Mapping Indian Land Cessions
In the late 19th century, after the Mexican War and the Civil War, the United States government set to consolidate its territorial and national claims. Against this backdrop, C.C. Royce wrote a report in 1881 entitled “Cessions of Land by Indian Tribes to the United States: Illustrated by Those in the State of Indiana." The passage below is from that report, though the map was drawn five years later.
CHARACTER OF THE INDIAN TITLE.
The social and political relations that have existed and still continue between the Government of the United States and the several Indian tribes occupying territory within its geographical limits are, in many respects, peculiar.
The unprecedentedly rapid increase and expansion of the white population of the country, bringing into action corresponding necessities for the acquisition and subjection of additional territory, have maintained constant struggle between civilization and barbarism. Involved as a factor in this social conflict, was the legal title to the land occupied by Indians. The questions raised were whether in law or equity the Indians were vested with any stronger title than that of mere tenants at will, subject to be dispossessed at the pleasure or convenience of their more civilized white neighbors, and, if so, what was the nature and extent of such stronger title?. . .
The Government of the United States having thus been committed in all of its departments to the recognition of the principle of the Indian right of possession, it becomes not only a subject of interest to the student of history, but of practical value to the official records of the government, that a carefully compiled work should exhibit the boundaries of the several tracts of country which have been acquired from time to time, within the present limits of the United States, by cession or relinquishment from the various Indian tribes, either through the medium of friendly negotiations and just compensation, or as the result of military conquest. . . .
The most difficult and laborious feature of the work is [the creation of a series of maps]. The ordinary reader in following the treaty provisions, in which the boundaries of the various cessions are so specifically and minutely laid down, would anticipate but little difficulty in tracing those boundaries upon the modern map. In this he would find himself sadly at fault. In nearly all of the treaties concluded half a century or more ago, wherein cessions of land were made, occur the names of boundary points which are not to be found on any modern map, and which have never been known to people of the present generation living in the vicinity.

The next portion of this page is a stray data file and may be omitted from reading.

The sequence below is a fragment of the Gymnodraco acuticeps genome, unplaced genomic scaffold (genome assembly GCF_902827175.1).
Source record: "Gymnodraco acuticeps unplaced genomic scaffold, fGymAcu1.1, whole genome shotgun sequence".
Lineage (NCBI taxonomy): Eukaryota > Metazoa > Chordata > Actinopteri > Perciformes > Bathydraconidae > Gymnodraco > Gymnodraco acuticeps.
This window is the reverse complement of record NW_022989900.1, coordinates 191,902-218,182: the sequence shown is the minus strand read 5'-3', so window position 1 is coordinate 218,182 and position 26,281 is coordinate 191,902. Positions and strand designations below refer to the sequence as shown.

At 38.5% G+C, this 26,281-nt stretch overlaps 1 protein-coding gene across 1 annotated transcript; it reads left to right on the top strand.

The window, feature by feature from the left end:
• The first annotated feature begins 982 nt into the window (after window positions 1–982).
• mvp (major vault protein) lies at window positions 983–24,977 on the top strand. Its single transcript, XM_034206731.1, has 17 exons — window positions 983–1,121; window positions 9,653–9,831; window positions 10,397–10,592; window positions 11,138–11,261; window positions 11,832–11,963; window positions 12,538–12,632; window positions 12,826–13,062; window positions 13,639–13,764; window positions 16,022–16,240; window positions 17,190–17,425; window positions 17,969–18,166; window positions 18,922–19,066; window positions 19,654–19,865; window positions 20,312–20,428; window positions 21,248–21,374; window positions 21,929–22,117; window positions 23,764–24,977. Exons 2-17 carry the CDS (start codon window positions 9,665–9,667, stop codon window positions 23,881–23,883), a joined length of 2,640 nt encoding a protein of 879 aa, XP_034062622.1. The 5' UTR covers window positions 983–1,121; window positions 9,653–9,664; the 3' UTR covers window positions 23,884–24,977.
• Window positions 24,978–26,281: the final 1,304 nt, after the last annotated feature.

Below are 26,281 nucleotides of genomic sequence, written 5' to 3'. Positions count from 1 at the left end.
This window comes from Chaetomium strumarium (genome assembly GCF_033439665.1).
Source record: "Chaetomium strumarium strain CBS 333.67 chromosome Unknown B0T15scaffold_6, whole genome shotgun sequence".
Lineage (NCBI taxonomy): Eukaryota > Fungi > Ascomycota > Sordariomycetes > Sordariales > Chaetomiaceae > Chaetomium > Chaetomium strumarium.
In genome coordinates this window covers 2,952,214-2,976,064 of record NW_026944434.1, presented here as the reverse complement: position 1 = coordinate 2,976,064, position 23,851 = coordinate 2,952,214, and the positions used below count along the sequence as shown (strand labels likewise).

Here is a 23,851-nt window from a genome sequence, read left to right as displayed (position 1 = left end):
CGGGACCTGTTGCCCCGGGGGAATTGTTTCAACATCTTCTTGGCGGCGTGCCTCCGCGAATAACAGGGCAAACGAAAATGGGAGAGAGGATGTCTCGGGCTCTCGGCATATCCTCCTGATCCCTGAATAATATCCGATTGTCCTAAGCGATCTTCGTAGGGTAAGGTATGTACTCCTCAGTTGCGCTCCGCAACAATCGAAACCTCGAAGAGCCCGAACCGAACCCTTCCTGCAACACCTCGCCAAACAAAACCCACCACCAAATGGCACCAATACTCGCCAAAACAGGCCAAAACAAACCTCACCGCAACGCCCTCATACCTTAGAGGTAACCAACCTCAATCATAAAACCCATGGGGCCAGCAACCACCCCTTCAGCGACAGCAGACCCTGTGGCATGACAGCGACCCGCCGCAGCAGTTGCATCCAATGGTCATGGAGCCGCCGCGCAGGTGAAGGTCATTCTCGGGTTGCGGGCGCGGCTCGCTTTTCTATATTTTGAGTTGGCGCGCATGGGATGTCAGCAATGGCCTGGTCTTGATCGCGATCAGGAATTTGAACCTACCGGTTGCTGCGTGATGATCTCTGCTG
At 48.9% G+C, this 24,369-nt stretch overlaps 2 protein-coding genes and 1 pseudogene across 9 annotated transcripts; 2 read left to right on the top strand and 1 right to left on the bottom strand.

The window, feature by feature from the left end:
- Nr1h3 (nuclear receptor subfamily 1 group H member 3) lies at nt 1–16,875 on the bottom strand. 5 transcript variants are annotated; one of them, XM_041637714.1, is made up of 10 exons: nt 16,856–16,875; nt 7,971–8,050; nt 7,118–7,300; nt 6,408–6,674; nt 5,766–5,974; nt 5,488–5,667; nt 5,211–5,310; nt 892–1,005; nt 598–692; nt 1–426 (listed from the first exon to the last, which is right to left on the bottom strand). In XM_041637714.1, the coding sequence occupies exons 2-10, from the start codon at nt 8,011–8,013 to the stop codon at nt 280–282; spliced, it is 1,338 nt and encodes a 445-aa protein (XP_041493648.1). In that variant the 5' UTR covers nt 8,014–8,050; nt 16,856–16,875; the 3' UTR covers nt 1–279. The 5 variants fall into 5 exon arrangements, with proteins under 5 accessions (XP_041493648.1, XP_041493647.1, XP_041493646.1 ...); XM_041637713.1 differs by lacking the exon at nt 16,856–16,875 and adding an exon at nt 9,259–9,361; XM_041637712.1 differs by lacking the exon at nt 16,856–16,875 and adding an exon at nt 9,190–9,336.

In many of the older treaties this is the case with a large proportion of the boundary points mentioned. The identification and exact location of these points thus becomes at once a source of much laborious research. Not unfrequently weeks and even months of time have been consumed, thousands of old maps and many volumes of books examined, and a voluminous correspondence conducted with local historical societies of old settlers, in the effort to ascertain the location of a single boundary point.
Map of the Former Territorial Limits of the Cherokee “Nation of" Indians Exhibiting the Boundaries of the Various Cessions Of Land Made by Them to the Colonies and to the United States By Treaty Stipulations from the Beginning of Their Relations With the Whites to the Date of Their Removal West of the Mississippi River. By C.C. Royce. 1884.
1. Given Royce’s assertion in the passage about the difficulty of fixing the boundaries stipulated in treaties, how reliable do you find this map?
2. The assumption behind this map is that Native Americans claimed land as neatly as whites. What’s wrong with that assumption?
3. One way to think of a map is that it’s making an argument about who owns what land. What is the argument in the title of the map? Why does Royce put “Nation of” in quotation marks?